Moving the Chickens to Their New Home

From the moment they arrived at Pig Row, Mrs Cluckerbuck, Gene Simmons and Bertie the Cockerel (also known as, 'Big Bert the Bantam Wrestler') have been tucked behind the house in the ginnel. This wasn't a case of shove them there and let's learn what to do with them but more a case of getting them on the day the avian flu prevention zone is declared. So, they have sat there until the prevention zone has been slightly, if what slowly, relieved in its crack down - think chicken police with galoshes and night sticks, that go bock-bock as their jack boots hit the ground. Now, we can move them and we have decided to move them to where the old polytunnel was. There's an old concrete path there and it is a perfect fit for the coop and the area around it will give them an extended run of 10x20 feet when the rain stops and we can build it. To move the coop means we have to shift a barrel of comfrey juice, which basically means tipping it towards the raspberry bed and running like hell in the opposite direction as 200 litres of the stuff sloshes out with throat ripping reeks. This involves Little D who is a fast mover when the stench takes him.

chickens, keeping chickens, life on pig row

The comfrey juice still lingering in the air, the ground boggy from the juice and days of heavy rain it's now a case of disenfectant and washing/brushing off the concrete to get rid of any moss and disease. Little D returns from his running away from the comfrey smell to oversee the situation and basically give a running commentary of, 'Why are you doing that?/It stinks! Oh, the smell is abhorrent (a newly learnt word that has come with the tipping of the comfrey)/Pewww!/Mummy, can I do that?/I want to do that/Does it smell?' This commentary is on continuous loop and we have to move a chicken coop soon, first we have to catch the chickens, Little D has to watch them (and boy did that go spectacularly wrong) and then take the coop to pieces so we can move the coop and run separately over slippy, muddy ground. Not the best idea but chickens do need to be moved, like crops the soil can hold diseases and viruses for livestock too, so rotation is the game here.


chickens, poultry keeping, life on pig row

We're halfway up the hill when Little D screams, 'Gene Simmons has made a break for it', no one saw that as a sentence that would ever be uttered in their life. Gene Simmons apparently jumped out of the temporary run and we think this has more to do with Little D who we catch still strutting around and crowing loudly. Gene Simmons is under the hedge, in the hedge, behind the glasshouse, on the opposite side of the garden, basically strutting his stuff whilst crowing, 'God gave feather and eggs to you'. Eventually, in a startling but somewhat botched and slippery pincer movement we catch him and back into the temporary pen he goes with another running commentary from the sage world of Little D, 'Naughty Gene/Bad Gene/Shouldn't have done that, Gene/Ho-ho, oh-oh, no-no, naughty chicken'. Words to live your life by. After another ten minutes of struggling and trying to remember where we put the screws to put the run back on the chicken coop, all is settled and now we have to catch the chickens in their temporary pen. Easier said than done but after twenty minutes, a lot of cardio work, the chickens are in their new home. It is at this point that Carol notices the run is slightly twisted and as she stares at my frazzled eyes, the words, 'Shall we just twist it that way...' drops to the mud beneath her feet. 'Another day?'. Yes, another day.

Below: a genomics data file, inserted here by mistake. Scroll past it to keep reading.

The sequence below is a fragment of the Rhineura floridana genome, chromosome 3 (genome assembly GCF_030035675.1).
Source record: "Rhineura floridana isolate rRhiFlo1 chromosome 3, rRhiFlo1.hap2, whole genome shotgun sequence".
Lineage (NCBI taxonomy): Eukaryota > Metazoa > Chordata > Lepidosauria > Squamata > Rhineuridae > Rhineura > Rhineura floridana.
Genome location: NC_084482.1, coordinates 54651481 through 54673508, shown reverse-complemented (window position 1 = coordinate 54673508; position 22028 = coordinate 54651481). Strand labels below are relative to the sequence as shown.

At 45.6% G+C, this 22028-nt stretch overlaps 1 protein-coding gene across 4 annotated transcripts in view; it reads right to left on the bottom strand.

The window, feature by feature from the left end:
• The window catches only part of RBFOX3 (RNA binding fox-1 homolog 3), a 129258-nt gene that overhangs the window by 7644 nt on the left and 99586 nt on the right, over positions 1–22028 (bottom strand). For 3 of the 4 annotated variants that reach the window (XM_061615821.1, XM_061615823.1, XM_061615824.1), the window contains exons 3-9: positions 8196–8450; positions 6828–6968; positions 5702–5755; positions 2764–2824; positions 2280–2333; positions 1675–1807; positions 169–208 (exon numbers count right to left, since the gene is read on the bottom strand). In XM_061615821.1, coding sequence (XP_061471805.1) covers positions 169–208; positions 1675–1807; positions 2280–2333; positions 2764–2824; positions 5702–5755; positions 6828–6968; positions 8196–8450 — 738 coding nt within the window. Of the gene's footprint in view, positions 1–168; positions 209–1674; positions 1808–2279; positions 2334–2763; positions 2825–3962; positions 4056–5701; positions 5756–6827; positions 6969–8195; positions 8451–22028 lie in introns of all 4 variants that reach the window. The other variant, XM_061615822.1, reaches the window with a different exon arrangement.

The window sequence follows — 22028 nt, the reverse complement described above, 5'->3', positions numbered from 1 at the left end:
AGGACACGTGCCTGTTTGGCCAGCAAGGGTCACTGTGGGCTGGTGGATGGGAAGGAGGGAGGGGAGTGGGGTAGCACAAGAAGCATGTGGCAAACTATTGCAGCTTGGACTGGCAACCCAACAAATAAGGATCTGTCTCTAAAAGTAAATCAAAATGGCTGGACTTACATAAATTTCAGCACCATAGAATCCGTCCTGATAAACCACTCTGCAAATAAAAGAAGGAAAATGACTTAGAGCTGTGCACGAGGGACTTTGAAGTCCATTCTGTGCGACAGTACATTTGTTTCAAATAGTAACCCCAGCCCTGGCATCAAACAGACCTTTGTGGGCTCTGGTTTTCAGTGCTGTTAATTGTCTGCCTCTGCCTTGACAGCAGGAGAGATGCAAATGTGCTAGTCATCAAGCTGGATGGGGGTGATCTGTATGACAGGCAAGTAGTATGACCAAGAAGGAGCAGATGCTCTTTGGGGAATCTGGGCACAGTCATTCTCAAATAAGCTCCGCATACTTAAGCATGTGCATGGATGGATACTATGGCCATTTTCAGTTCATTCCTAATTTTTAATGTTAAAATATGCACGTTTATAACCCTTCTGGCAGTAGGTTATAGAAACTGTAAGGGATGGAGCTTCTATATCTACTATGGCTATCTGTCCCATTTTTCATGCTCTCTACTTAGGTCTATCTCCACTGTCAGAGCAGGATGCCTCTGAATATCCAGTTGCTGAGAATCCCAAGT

life on pig row

Thankfully, this move seems to have shaken up Mrs Cluckerbuck and over the coming days she actually starts to lay her first eggs and we are delighted as the chickens start to pay their way in the garden as weeders, fertilisers and food.

life on pig row



2 comments:

  1. Fab names for the chooks. I LOVE having our own eggs; we now have 11 girls, 5 brown and 6 white and had 9 eggs yesterday. We've just starting to sell the eggs and will be bringing home 4 ducks on Sunday to add to the poultry population. Hop over to my blog and see the new enclosure for the ducks etc. http://welshdreamsnowreality.blogspot.co.uk

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    1. Ducks are great but they foul the ground and make it acidic. Lovely to have though. We want pigs here but do not have the room.

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